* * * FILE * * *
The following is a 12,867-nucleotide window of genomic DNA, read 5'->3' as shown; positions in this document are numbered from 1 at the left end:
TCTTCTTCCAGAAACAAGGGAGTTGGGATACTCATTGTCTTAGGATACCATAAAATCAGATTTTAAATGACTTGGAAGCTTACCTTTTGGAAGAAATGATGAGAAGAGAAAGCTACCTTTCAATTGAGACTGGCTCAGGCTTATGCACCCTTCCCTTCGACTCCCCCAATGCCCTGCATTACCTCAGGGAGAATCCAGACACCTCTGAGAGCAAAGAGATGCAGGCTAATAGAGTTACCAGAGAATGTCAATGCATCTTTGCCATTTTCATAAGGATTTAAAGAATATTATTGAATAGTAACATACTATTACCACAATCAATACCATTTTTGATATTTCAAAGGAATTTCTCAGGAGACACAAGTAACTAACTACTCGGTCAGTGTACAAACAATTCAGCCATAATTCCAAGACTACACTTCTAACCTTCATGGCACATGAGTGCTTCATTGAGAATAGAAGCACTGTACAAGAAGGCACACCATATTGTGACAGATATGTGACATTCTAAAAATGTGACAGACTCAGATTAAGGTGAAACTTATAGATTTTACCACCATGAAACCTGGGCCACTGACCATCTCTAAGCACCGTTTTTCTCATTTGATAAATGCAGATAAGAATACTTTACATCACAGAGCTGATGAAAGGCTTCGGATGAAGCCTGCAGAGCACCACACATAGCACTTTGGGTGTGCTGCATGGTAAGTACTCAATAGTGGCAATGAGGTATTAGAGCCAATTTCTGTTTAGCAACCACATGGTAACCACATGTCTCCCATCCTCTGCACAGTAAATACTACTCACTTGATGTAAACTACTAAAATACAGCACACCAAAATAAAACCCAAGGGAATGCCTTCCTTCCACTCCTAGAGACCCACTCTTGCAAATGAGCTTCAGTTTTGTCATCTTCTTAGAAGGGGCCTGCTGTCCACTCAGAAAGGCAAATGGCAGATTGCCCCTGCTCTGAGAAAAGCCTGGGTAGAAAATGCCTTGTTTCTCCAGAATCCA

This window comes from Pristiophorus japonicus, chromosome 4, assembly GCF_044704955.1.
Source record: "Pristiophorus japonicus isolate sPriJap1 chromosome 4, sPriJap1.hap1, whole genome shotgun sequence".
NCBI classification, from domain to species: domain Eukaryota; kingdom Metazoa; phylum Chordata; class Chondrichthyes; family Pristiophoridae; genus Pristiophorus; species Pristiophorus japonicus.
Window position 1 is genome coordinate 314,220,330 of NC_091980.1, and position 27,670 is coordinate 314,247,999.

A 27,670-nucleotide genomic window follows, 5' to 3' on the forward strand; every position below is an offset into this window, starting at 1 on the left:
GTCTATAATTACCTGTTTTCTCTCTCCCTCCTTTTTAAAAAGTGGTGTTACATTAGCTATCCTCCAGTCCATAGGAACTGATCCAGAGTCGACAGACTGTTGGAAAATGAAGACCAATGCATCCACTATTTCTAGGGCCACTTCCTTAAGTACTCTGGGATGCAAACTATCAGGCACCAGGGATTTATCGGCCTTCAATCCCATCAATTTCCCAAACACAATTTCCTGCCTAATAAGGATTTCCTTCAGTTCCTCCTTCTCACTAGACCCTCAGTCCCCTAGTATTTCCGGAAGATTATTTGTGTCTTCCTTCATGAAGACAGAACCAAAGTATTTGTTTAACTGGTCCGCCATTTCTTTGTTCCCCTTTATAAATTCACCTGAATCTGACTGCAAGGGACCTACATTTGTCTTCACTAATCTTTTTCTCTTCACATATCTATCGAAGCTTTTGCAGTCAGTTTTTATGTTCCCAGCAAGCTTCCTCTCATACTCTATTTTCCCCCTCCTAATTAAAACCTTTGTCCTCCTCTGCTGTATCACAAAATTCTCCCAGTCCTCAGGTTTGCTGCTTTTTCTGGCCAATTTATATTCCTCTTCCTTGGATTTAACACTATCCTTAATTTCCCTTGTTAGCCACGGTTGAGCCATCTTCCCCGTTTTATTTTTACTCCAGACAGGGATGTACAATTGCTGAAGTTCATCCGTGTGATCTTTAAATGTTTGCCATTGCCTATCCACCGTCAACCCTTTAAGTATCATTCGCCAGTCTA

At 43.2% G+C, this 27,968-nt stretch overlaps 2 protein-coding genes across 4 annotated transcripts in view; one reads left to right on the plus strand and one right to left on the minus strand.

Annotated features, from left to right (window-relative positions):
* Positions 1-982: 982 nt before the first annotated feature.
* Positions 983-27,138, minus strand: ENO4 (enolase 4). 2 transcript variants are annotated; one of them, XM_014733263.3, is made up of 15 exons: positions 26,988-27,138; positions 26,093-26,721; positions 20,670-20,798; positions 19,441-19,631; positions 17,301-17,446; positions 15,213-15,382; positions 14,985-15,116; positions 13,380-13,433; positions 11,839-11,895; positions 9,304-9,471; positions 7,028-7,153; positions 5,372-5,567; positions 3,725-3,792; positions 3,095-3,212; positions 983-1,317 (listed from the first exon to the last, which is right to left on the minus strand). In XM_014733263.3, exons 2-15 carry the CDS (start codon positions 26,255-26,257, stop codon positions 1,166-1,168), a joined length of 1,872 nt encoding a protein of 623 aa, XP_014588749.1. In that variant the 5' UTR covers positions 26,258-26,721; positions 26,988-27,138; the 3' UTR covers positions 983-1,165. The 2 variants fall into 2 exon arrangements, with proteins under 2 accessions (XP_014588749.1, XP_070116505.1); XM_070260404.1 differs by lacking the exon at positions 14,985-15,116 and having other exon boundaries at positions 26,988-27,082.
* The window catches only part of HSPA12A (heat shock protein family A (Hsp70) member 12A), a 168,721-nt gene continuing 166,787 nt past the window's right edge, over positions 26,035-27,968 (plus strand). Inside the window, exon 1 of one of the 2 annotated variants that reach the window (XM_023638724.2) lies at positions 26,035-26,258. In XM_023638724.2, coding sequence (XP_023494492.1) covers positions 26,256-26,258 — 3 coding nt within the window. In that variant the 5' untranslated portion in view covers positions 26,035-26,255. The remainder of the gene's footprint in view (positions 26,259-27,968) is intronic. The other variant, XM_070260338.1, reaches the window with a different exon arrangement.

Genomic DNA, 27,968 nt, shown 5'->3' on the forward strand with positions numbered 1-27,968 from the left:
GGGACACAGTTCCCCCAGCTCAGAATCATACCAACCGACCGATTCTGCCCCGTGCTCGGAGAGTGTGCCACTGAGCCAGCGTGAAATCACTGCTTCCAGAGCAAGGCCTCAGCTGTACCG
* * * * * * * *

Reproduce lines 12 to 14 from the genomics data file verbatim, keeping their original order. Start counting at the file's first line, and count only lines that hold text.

* Positions 983-27,138, minus strand: ENO4 (enolase 4). 2 transcript variants are annotated; one of them, XM_014733263.3, is made up of 15 exons: positions 26,988-27,138; positions 26,093-26,721; positions 20,670-20,798; positions 19,441-19,631; positions 17,301-17,446; positions 15,213-15,382; positions 14,985-15,116; positions 13,380-13,433; positions 11,839-11,895; positions 9,304-9,471; positions 7,028-7,153; positions 5,372-5,567; positions 3,725-3,792; positions 3,095-3,212; positions 983-1,317 (listed from the first exon to the last, which is right to left on the minus strand). In XM_014733263.3, exons 2-15 carry the CDS (start codon positions 26,255-26,257, stop codon positions 1,166-1,168), a joined length of 1,872 nt encoding a protein of 623 aa, XP_014588749.1. In that variant the 5' UTR covers positions 26,258-26,721; positions 26,988-27,138; the 3' UTR covers positions 983-1,165. The 2 variants fall into 2 exon arrangements, with proteins under 2 accessions (XP_014588749.1, XP_070116505.1); XM_070260404.1 differs by lacking the exon at positions 14,985-15,116 and having other exon boundaries at positions 26,988-27,082.
* The window catches only part of HSPA12A (heat shock protein family A (Hsp70) member 12A), a 168,721-nt gene continuing 166,787 nt past the window's right edge, over positions 26,035-27,968 (plus strand). Inside the window, exon 1 of one of the 2 annotated variants that reach the window (XM_023638724.2) lies at positions 26,035-26,258. In XM_023638724.2, coding sequence (XP_023494492.1) covers positions 26,256-26,258 — 3 coding nt within the window. In that variant the 5' untranslated portion in view covers positions 26,035-26,255. The remainder of the gene's footprint in view (positions 26,259-27,968) is intronic. The other variant, XM_070260338.1, reaches the window with a different exon arrangement.

Genomic DNA, 27,968 nt, shown 5'->3' on the forward strand with positions numbered 1-27,968 from the left: